How role models can make you a better doctor

“If it’s not written, it didn’t happen.”

We have heard this before. And it’s so true. Good medical documentation is essential because it reflects your clinical thought process. Your notes are crucial for continuity of care, to ensure you’re billing compliant, and to protect you in the event of a lawsuit. Your notes are an expression of your digital identity as a physician.

When I first started using templates many years ago, the most obvious benefit I saw was that I became more efficient at creating charts. But quickly, I realized there was another impactful payoff: by using personalized patterns and dotted phrases, mapping allows me to improve my skills as a doctor and provide better care to my patients.

Orientation at the point of service

Most medical errors are human errors! By incorporating patterns into your practice, you can be sure nothing gets missed. With a patient with chronic diarrhea, there are many things to assess. You ask the patient if they have recently taken antibiotics or travelled, if they suspect food poisoning or if they have drunk untreated water. You make sure no other members of the household have similar symptoms and you can ask if the patient is a man who has sex with men. With today’s fast-paced medicine, if you don’t use a “diarrhea” model, you risk missing out on essentials. This could lead you to a misdiagnosis.

Here are more examples of how templates help you:

As a safety net: Never forget to order LMPs in a patient with abdominal pain, thus preventing you from missing an ectopic pregnancy.
As a suggestion: In a patient complaining of hip pain, use the model to suggest examining the lumbar spine in case the pain is referred.
As a reminder: have this clue in your pharyngitis model: “If the SGA test is negative, consider looking for STI (gonorrhea) risk factors.”
As a checklist: Include all red flags in your headache or low back pain models.

Proper use of templates ensures that your note and your patient’s assessment don’t miss important details.

second digital brain

Models become very handy when you store knowledge in them. Enrich your models with everything you might need to access during a patient visit. New guidelines, indications and contraindications of a new drug and links to online pages or videos are good examples. Therefore, templates act as a second brain for anything you learn and fear you might forget.

Over time, you constantly improve your models. When you learn something new, update your models on the go so the information doesn’t need to be stored elsewhere. This knowledge becomes instantly accessible when it is most valuable: during the patient encounter.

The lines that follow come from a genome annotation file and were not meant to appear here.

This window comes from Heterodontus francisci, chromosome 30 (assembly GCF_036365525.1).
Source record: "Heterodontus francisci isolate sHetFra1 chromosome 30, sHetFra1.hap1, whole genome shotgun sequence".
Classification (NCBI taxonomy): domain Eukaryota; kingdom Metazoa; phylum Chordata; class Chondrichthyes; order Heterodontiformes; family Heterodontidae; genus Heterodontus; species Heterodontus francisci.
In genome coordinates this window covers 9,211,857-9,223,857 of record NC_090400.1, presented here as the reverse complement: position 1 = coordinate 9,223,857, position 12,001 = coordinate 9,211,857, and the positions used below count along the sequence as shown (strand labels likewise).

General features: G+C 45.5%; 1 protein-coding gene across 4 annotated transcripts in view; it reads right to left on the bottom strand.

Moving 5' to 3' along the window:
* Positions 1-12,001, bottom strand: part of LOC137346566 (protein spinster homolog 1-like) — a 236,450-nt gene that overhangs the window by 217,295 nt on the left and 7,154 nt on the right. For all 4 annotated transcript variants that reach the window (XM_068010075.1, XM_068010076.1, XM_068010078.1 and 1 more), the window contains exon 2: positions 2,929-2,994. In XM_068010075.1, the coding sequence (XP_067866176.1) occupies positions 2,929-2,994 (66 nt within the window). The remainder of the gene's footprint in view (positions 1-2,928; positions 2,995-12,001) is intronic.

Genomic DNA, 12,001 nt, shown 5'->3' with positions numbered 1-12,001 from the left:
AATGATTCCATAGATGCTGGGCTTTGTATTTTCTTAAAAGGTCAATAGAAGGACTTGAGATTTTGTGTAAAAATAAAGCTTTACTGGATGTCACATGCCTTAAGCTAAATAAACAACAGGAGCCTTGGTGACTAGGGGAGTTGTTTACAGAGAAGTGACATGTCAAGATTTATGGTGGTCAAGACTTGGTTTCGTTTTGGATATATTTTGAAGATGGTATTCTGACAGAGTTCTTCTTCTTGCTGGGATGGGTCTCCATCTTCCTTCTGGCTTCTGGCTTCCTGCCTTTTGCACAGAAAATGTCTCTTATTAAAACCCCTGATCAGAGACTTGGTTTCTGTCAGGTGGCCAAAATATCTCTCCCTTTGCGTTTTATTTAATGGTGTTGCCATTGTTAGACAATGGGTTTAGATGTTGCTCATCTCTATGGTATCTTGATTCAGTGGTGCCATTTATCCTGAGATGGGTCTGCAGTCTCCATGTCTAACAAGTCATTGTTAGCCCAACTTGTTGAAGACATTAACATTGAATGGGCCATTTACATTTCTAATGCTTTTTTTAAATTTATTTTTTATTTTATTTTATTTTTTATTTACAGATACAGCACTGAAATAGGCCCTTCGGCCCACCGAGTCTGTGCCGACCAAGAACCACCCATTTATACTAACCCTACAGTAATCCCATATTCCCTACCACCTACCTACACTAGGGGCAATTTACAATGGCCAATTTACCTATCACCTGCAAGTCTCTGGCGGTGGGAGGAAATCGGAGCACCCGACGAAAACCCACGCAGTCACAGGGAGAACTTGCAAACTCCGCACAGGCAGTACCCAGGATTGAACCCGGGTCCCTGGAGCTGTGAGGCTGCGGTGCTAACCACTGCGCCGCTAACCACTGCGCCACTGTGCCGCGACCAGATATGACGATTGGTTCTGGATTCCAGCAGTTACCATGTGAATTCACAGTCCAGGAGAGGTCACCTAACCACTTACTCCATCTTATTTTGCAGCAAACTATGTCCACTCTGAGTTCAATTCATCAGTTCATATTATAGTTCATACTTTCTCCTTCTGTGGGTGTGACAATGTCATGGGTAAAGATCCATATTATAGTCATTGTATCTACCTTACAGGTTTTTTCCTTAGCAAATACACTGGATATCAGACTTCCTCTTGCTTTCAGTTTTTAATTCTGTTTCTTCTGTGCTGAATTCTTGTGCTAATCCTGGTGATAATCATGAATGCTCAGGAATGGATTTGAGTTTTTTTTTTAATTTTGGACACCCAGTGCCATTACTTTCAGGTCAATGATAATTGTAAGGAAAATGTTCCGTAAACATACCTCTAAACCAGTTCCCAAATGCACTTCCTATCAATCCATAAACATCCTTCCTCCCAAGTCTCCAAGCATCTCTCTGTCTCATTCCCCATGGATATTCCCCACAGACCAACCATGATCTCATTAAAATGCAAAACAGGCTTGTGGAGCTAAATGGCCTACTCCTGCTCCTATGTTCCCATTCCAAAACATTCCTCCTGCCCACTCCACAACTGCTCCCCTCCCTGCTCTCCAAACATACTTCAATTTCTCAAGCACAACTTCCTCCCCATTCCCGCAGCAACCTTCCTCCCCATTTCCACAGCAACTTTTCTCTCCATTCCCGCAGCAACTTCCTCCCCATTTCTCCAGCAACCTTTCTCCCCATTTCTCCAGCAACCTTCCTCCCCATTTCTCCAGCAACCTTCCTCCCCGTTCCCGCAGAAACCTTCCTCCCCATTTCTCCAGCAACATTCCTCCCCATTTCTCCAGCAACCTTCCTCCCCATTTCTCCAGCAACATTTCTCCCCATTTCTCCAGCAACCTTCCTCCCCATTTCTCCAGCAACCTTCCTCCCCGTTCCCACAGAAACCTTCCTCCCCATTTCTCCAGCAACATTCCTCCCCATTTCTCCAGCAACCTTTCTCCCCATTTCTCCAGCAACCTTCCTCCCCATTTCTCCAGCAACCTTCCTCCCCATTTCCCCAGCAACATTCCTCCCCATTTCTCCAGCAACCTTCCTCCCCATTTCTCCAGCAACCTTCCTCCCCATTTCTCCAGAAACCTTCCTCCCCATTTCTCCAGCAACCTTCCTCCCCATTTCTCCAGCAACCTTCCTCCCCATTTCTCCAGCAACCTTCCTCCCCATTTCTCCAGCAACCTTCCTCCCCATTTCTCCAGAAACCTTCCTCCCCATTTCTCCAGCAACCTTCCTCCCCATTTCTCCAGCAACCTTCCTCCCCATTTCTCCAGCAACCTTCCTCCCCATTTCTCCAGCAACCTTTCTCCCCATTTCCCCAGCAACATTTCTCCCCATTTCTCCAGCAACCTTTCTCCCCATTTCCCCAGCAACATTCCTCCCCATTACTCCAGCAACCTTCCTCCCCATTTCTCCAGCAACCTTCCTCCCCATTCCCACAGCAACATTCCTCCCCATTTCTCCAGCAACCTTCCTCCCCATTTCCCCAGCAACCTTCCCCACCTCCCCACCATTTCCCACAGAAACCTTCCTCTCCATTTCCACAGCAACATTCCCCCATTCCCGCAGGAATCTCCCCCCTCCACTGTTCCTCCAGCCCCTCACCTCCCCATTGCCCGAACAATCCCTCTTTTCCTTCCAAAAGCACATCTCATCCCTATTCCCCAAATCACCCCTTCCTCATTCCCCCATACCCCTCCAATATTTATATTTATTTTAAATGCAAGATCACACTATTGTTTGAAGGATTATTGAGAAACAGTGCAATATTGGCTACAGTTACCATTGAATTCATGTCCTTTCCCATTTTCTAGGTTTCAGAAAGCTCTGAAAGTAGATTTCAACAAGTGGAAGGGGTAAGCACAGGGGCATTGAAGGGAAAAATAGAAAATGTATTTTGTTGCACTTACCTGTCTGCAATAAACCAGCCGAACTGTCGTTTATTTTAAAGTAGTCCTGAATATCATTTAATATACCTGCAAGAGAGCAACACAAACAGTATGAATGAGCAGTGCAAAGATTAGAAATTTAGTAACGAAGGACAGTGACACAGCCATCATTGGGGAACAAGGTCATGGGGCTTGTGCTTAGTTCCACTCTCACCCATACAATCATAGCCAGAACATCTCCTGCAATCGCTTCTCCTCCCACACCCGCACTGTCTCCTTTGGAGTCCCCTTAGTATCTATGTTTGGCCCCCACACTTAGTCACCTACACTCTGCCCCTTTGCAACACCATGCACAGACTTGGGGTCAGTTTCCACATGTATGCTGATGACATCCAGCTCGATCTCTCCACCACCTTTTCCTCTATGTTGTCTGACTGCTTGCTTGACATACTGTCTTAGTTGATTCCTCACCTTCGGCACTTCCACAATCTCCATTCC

Some physicians even take their use of models to the next level: they move all of their notes, medical knowledge, and references to their models. Anything new they learn from CME, they store in templates. This knowledge becomes instantly accessible when it is most valuable: during the patient encounter.

Learn from models

Some may say that using templates can make our memory lazy (“no more remembering, everything is saved in templates”). But the fact is that our memory and our knowledge are not entirely reliable. In fact, templates have the opposite effect on our memory: the more you use templates, the more you assimilate their content, and the more you retain knowledge and improve your skills.

Models do not exist to substitute for your thought process. Think of them as a supplement to improve your differential and solidify your medical decision-making. You learn from models you have created and updated yourself while maintaining full control over the documentation.

The use of templates should not be optional. It is a must that all physicians should incorporate into their workflow to ensure quality of care. When the templates are personalized your way, they gradually improve your skills by acting as a safety net, giving you point-of-care reminders, and serving as a knowledge base. You continually assimilate their content, which improves the quality of the care you provide.

Charles Tanguay is a family physician and creator of Dilato, an app to help doctors quickly write their clinical notes using templates and shortcuts.

Image credit: Shutterstock.com


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